a. Someone that knows the theory, the nomenclature, the politics? The top-down designer? or is it..

      b. Someone that has actually run the process that’s being automated, and knows how it actually works, and what its weaknesses are? Someone that can build a quick, cheap prototype of the system-to-be, and actually try it out in the real world before committing to a design?

      Well, of course, the optimal is to have a designer that can do both.

      If you don’t understand how manufacturing, and maintenance, and operations works, how can you design a great product or a great system?

      Ya can’t. Please cite me a contra-example. Surely there are many….somewhere.

      China’s leader has a degree in chemical engineering. Our has … a what? A degree in politics and big white teeth.

      Competency counts, so let’s start building more of it, and selecting people that actually have it as leaders.

      ==== Take note: here’s a good baseline for a decent metal-working shop. I’d add in some welding equipment. Quoting from John above:

      The shop has a drill-press, metal lathe with digital readouts, vertical mill with digital readouts, stomp shear for sheet metal, finger brake for folding sheet metal, arbor press, good sheet metal punch, metal cutting bandsaw, large grinder and a belt sander.

  10. Laura in So Cal

    I have to admit rarely needing a tool that I couldn’t borrow from family with a “renaissance man” father and a gear head husband. In addition, we’ve inherited lots of tools as older relatives have passed away. My husband puts a big store on everyone having their own set of basic tools. Our normal house warming or wedding present for young people is a basic drill/driver set which is never on a registry, but is always remembered as “best gift ever” ,and my son got his own set of basic tools for his 16th birthday which now reside in his dorm room.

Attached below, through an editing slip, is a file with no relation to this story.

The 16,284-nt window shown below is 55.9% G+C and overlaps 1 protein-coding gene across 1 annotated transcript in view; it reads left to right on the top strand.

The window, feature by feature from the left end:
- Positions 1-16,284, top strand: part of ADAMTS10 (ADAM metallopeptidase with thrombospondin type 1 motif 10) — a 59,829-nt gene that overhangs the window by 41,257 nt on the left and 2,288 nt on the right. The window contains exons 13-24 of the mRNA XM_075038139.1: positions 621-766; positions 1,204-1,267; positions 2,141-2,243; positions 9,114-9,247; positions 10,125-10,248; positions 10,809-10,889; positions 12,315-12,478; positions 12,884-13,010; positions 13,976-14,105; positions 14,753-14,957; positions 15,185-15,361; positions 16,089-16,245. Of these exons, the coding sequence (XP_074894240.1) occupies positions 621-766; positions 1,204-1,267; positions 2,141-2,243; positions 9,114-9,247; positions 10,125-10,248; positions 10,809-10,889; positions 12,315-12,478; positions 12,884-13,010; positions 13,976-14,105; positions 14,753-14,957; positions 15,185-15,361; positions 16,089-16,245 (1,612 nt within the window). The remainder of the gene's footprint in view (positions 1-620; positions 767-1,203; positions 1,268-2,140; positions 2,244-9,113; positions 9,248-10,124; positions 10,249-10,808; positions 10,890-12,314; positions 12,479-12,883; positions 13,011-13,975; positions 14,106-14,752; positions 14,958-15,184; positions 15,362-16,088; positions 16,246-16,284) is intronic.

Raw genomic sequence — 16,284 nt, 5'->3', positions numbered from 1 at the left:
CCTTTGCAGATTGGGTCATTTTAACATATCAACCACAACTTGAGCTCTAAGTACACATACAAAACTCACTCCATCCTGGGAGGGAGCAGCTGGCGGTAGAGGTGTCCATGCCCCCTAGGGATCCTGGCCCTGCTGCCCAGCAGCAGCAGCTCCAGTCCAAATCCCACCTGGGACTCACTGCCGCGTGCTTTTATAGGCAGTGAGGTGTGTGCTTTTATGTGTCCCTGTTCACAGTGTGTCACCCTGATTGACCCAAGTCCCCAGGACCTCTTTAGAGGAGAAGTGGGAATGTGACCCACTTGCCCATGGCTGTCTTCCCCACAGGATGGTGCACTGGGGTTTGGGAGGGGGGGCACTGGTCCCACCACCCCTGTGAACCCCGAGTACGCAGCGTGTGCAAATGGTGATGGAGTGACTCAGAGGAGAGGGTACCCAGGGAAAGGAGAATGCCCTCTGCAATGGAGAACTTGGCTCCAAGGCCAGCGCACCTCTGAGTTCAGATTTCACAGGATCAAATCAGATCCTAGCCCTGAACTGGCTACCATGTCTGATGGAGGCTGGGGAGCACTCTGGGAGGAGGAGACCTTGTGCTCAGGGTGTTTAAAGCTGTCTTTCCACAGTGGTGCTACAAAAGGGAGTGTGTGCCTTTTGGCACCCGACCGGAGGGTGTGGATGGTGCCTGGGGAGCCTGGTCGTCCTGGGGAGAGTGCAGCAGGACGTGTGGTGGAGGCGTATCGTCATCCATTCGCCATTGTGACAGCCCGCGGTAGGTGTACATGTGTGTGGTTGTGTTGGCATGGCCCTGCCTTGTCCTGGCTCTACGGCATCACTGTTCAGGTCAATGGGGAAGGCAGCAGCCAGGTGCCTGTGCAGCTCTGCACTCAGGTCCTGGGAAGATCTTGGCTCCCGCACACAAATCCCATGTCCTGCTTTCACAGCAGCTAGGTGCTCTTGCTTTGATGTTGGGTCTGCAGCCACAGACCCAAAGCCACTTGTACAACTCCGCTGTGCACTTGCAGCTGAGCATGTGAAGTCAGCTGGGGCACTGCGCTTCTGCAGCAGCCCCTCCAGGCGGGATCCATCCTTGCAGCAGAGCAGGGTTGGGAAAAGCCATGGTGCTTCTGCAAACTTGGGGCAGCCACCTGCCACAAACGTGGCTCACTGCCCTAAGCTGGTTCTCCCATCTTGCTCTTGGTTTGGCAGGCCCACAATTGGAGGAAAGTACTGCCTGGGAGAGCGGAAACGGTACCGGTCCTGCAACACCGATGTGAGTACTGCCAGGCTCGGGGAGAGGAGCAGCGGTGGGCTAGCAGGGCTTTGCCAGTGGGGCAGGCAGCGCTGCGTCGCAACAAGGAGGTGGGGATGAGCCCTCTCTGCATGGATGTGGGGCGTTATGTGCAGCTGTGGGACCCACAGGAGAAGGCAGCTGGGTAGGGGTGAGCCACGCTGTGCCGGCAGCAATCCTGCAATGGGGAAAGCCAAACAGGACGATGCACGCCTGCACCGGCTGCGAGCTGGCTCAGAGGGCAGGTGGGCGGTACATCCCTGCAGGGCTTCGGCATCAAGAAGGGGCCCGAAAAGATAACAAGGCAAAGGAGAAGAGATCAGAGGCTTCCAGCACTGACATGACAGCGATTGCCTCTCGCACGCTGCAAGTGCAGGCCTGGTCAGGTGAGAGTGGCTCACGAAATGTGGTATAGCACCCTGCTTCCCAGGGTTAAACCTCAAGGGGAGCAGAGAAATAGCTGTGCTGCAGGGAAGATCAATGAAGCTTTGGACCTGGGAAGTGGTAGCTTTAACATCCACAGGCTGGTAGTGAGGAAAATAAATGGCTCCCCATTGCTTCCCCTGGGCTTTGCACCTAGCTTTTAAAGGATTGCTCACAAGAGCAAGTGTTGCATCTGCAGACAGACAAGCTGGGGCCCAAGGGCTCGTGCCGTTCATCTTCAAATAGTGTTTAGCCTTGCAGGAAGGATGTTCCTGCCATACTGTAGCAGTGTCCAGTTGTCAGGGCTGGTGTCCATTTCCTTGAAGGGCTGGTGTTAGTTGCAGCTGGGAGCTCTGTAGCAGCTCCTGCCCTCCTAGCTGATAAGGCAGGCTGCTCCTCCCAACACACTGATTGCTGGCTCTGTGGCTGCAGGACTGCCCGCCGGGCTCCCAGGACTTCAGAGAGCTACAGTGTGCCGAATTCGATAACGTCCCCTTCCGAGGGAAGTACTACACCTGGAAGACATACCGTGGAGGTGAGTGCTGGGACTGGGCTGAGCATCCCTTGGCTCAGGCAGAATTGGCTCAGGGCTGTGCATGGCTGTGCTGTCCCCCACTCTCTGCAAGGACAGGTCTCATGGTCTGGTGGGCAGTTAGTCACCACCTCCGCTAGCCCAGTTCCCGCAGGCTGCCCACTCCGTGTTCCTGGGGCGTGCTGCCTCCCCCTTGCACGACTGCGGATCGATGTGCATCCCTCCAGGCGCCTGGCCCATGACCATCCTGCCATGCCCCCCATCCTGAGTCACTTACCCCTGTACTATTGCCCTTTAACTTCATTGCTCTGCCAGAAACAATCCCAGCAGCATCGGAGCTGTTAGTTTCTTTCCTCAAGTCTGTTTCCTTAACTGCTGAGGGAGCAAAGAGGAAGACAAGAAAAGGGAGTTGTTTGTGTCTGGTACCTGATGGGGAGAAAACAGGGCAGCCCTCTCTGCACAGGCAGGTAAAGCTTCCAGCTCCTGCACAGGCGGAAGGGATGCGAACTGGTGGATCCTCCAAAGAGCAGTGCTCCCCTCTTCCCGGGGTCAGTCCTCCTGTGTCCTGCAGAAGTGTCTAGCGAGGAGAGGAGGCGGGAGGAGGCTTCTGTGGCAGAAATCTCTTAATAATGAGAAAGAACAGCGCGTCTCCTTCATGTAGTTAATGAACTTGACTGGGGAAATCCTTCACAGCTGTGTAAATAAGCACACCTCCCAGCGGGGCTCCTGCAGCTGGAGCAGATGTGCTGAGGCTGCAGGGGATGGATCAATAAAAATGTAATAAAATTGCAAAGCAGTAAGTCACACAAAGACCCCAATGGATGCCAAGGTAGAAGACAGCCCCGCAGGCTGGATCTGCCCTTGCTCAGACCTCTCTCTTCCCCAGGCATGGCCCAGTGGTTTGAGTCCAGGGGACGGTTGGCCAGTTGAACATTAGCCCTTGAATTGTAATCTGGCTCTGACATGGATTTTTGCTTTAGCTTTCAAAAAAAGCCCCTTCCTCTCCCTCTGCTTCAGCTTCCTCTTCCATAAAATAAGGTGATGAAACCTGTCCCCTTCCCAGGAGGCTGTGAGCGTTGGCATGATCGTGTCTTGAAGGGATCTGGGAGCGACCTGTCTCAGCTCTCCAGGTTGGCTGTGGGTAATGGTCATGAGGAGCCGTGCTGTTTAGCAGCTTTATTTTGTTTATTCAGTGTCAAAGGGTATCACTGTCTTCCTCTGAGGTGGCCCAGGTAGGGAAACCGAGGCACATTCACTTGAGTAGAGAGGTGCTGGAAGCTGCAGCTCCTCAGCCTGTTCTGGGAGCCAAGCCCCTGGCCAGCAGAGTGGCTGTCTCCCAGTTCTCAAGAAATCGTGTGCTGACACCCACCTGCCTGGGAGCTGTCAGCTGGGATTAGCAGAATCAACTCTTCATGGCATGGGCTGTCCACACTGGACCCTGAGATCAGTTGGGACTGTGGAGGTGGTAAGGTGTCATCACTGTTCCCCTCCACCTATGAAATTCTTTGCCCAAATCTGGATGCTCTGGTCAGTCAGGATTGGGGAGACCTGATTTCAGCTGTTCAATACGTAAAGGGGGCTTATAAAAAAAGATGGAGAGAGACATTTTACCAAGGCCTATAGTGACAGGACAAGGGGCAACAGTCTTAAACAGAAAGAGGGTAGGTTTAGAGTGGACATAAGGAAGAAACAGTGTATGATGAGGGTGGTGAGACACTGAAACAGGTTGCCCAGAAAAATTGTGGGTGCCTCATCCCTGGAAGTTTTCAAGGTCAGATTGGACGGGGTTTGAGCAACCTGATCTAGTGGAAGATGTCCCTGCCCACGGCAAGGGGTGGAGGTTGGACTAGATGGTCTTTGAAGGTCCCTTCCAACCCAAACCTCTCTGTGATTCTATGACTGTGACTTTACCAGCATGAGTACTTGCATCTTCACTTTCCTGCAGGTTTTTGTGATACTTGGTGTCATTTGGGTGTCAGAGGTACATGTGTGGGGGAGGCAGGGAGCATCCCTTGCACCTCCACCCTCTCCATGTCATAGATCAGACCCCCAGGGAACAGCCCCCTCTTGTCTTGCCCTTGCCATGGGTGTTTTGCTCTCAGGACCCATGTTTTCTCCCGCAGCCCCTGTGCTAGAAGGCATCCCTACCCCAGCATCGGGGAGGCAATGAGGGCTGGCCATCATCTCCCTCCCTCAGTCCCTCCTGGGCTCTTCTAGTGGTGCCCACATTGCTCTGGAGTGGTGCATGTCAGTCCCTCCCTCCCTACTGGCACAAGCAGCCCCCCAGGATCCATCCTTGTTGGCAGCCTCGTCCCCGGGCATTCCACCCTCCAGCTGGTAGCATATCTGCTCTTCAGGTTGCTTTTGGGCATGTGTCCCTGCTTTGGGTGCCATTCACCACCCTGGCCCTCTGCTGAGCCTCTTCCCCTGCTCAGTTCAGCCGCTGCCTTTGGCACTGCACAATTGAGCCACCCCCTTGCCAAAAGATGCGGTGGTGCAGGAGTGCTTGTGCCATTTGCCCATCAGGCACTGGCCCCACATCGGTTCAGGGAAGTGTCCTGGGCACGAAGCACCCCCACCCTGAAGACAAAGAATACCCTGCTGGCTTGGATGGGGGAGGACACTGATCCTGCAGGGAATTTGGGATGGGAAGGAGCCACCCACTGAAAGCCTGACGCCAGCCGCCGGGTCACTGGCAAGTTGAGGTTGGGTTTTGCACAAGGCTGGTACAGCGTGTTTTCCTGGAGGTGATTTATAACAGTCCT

Currently we are the tool library for our friends. Most recently we’ve loaned out an ohm meter and circular saw with a steel cutting blade. Often my husband’s expertise is included.

  11. Grumpy Meezer

    I think this is a great idea, along with makerspaces.

    I don’t know if home workshops are less common today, but I can imagine people in apartments may have trouble storing things not to mention the cost of something that gets used twice per year.

    Whenever I see an old drill or saw I buy it and repair it- usually just needs little things like brushes or a trigger switch. Those old metal case tools last and last. I donate them to neighbors or friends who need them, saving money and earning me a box of cookies.

  12. Jeremy Grimm